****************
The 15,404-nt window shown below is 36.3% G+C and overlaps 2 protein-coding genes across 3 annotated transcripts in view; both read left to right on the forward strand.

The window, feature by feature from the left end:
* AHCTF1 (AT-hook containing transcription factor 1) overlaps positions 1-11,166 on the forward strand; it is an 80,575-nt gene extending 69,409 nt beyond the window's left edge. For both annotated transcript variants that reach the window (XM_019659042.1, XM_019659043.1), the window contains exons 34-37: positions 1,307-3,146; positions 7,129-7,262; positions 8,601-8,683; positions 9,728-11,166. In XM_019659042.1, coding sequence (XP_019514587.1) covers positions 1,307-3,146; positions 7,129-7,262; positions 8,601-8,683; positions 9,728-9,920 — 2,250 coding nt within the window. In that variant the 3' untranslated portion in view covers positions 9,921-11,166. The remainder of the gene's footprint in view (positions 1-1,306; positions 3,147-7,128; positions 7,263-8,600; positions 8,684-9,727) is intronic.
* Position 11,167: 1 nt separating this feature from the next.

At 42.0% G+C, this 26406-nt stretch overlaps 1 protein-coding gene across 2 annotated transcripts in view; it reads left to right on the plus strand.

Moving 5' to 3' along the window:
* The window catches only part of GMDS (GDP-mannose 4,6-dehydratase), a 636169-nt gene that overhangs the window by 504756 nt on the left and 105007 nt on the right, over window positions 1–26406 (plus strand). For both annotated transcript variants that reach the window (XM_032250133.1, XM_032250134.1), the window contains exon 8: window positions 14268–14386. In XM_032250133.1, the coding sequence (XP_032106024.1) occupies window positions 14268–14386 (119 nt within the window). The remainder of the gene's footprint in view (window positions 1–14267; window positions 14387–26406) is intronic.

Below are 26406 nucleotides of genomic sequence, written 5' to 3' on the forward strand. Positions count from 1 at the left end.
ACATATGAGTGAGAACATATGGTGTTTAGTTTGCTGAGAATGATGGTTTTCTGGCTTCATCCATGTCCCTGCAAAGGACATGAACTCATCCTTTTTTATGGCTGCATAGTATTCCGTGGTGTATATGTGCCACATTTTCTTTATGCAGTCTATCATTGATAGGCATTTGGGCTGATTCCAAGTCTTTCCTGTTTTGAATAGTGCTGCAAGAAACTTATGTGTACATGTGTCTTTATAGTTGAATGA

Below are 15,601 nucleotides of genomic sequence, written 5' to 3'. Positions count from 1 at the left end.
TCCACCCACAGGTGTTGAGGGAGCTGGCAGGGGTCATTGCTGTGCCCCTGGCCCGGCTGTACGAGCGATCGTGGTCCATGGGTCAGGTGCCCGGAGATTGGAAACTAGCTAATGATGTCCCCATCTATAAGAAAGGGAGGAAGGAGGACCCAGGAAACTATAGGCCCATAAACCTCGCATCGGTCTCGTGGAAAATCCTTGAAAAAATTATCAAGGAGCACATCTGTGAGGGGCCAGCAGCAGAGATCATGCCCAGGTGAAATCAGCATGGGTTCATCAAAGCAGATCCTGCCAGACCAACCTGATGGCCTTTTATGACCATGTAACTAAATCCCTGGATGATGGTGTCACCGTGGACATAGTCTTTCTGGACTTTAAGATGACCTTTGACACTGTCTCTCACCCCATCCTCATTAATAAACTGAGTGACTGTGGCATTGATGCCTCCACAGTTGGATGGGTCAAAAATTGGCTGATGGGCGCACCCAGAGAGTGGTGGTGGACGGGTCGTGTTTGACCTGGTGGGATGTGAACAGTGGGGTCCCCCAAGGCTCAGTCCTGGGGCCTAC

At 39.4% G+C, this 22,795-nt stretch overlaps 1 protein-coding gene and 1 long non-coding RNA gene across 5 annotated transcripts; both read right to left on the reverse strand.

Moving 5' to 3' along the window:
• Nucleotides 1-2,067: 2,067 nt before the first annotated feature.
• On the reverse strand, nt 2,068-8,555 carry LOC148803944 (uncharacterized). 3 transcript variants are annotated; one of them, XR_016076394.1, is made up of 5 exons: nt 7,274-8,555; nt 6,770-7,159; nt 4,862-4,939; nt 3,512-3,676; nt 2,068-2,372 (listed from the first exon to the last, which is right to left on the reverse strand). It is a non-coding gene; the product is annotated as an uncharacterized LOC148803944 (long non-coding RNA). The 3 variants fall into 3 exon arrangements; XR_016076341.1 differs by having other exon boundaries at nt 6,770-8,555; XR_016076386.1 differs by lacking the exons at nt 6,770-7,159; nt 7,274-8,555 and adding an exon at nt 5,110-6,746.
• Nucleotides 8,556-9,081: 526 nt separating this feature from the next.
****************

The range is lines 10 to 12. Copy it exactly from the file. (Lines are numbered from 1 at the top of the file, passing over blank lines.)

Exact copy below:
Below are 15,601 nucleotides of genomic sequence, written 5' to 3'. Positions count from 1 at the left end.
TCCACCCACAGGTGTTGAGGGAGCTGGCAGGGGTCATTGCTGTGCCCCTGGCCCGGCTGTACGAGCGATCGTGGTCCATGGGTCAGGTGCCCGGAGATTGGAAACTAGCTAATGATGTCCCCATCTATAAGAAAGGGAGGAAGGAGGACCCAGGAAACTATAGGCCCATAAACCTCGCATCGGTCTCGTGGAAAATCCTTGAAAAAATTATCAAGGAGCACATCTGTGAGGGGCCAGCAGCAGAGATCATGCCCAGGTGAAATCAGCATGGGTTCATCAAAGCAGATCCTGCCAGACCAACCTGATGGCCTTTTATGACCATGTAACTAAATCCCTGGATGATGGTGTCACCGTGGACATAGTCTTTCTGGACTTTAAGATGACCTTTGACACTGTCTCTCACCCCATCCTCATTAATAAACTGAGTGACTGTGGCATTGATGCCTCCACAGTTGGATGGGTCAAAAATTGGCTGATGGGCGCACCCAGAGAGTGGTGGTGGACGGGTCGTGTTTGACCTGGTGGGATGTGAACAGTGGGGTCCCCCAAGGCTCAGTCCTGGGGCCTAC

At 39.4% G+C, this 22,795-nt stretch overlaps 1 protein-coding gene and 1 long non-coding RNA gene across 5 annotated transcripts; both read right to left on the reverse strand.